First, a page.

Written and recorded after the death of Meric Long and Logan Kroeber's friend and touring guitarist Chris Reimer, Dodos' Carrier is neither funereal nor a celebratory wake, but a little bit of both. It begins with Long wondering on "Transformer," "What is a song? What is love?" as he reflects on the impact people have on each other. Later, on "Substance," it's equally jubilant and poignant when he sings "You will forget/And I will remember." Understandably, Carrier is more subdued than their previous album, the bold, counterintuitively named No Color, and the band downplays Kroeber's dramatic percussion on most of these songs. However, Long's singing and guitars are as sweet and chiming as ever, particularly on delicate tracks like "The Current," the aching "Holidays," and the mournful album closer, "The Ocean." Over the course of Carrier, the band slowly introduces livelier moments such as "Confidence," which aptly enough boasts a self-assured swagger reminiscent of No Color, and "Stranger," which contrasts Kroeber's galloping rhythms with Long's bittersweet melody in a quintessentially Dodos way. With the inclusion of songs like "Relief" -- which lives up to its name when its big chorus kicks in -- and the ironically rousing "Destroyer," Carrier ends up being a remarkably balanced meditation on joy and loss, as well as one of the more nuanced albums in Dodos' body of work.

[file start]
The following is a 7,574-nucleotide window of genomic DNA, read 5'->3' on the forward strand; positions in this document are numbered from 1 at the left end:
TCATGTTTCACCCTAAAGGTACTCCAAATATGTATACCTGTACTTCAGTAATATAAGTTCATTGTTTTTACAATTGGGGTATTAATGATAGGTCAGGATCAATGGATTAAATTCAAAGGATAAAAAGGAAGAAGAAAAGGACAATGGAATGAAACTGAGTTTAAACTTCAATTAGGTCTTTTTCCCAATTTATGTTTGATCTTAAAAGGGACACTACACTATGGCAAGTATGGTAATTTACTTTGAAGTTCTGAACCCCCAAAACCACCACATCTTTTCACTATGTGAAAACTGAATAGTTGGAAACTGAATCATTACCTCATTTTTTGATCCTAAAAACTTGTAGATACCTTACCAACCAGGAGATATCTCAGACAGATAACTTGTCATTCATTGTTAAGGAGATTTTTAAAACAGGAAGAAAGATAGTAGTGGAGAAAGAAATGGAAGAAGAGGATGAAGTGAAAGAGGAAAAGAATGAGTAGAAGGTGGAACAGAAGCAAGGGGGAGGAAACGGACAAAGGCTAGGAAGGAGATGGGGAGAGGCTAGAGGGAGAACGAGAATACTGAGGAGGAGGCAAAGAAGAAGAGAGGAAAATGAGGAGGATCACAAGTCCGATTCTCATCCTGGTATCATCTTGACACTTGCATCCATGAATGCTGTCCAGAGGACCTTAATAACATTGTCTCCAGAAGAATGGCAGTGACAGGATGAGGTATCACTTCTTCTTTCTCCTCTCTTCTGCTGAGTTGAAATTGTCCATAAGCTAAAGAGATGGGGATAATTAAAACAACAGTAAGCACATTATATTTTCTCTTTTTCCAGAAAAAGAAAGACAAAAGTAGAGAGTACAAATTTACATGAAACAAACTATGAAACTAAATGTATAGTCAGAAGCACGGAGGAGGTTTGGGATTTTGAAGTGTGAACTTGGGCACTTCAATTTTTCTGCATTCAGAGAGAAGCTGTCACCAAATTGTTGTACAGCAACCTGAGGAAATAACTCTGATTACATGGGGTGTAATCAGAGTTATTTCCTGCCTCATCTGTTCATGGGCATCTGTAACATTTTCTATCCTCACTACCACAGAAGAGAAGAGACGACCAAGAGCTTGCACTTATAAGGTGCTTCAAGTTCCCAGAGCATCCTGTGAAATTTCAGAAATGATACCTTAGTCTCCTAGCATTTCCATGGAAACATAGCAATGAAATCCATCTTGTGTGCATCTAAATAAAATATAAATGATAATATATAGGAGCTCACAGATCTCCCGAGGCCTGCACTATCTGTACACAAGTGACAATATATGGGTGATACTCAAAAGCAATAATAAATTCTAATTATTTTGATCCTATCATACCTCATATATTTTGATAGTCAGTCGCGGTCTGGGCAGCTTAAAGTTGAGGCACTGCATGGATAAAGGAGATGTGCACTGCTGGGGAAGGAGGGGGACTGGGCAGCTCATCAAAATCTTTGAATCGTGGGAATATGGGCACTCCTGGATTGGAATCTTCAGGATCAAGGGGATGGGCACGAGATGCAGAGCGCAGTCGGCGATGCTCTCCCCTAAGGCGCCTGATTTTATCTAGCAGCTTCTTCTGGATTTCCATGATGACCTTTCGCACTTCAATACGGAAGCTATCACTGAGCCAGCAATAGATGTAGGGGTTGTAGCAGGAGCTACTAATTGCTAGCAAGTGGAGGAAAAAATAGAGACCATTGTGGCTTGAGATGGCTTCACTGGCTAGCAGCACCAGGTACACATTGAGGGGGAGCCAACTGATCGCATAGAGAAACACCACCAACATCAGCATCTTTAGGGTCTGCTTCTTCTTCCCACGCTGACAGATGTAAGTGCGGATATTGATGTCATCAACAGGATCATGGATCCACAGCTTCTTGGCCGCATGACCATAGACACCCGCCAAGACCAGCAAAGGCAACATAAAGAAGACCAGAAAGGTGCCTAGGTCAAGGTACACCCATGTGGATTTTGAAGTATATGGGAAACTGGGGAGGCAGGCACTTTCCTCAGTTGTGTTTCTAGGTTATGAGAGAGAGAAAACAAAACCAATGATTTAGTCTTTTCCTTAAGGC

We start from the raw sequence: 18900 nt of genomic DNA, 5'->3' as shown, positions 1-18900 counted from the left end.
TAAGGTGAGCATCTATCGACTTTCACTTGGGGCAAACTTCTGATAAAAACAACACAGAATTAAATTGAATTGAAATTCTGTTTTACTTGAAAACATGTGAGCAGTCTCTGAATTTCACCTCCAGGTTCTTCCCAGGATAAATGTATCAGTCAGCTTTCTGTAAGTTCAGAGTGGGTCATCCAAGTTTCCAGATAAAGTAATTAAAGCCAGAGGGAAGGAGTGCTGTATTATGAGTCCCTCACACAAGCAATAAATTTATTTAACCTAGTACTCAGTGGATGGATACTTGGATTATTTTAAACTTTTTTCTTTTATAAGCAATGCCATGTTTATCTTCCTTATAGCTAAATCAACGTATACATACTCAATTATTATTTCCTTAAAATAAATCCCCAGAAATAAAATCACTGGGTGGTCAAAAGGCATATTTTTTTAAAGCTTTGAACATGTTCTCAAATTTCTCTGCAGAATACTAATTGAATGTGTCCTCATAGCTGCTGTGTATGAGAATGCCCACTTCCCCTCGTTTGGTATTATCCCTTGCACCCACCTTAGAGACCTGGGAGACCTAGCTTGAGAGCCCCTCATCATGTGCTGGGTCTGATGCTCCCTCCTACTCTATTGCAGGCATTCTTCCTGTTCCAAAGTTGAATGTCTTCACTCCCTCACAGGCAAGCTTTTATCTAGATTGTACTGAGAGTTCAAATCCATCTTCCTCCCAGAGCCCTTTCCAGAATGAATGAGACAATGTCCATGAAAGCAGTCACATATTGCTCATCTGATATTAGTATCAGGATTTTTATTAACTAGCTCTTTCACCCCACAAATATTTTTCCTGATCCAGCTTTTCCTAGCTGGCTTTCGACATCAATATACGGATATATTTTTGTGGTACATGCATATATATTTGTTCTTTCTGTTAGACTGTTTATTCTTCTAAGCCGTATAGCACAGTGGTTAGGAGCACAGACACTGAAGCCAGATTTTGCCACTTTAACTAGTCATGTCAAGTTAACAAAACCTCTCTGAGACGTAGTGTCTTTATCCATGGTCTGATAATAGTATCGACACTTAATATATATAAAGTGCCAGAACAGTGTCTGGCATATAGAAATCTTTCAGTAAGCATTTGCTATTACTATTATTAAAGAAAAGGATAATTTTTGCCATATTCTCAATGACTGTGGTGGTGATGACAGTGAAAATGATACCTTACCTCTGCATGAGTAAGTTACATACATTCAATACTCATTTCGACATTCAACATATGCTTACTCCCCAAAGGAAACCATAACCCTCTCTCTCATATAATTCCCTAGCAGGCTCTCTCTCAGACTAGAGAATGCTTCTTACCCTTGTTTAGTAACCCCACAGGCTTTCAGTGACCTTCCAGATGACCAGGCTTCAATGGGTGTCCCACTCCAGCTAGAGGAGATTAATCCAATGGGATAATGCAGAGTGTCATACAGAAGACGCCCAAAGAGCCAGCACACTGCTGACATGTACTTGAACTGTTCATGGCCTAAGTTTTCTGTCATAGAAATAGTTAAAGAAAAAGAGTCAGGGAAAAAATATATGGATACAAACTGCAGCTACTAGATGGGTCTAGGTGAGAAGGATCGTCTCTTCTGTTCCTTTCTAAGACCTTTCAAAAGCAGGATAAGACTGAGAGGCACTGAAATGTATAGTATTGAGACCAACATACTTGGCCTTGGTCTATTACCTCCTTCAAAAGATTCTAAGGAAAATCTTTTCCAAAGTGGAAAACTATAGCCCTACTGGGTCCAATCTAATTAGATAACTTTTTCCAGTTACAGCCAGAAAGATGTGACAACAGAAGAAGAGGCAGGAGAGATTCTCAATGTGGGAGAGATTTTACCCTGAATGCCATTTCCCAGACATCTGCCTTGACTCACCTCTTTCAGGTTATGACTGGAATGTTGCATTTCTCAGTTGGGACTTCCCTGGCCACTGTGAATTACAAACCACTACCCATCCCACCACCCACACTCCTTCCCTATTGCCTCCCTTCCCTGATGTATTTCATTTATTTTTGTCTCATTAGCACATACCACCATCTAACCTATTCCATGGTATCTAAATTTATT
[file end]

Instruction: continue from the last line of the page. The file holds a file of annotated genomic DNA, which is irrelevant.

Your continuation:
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AllMusic Review by Heather Phares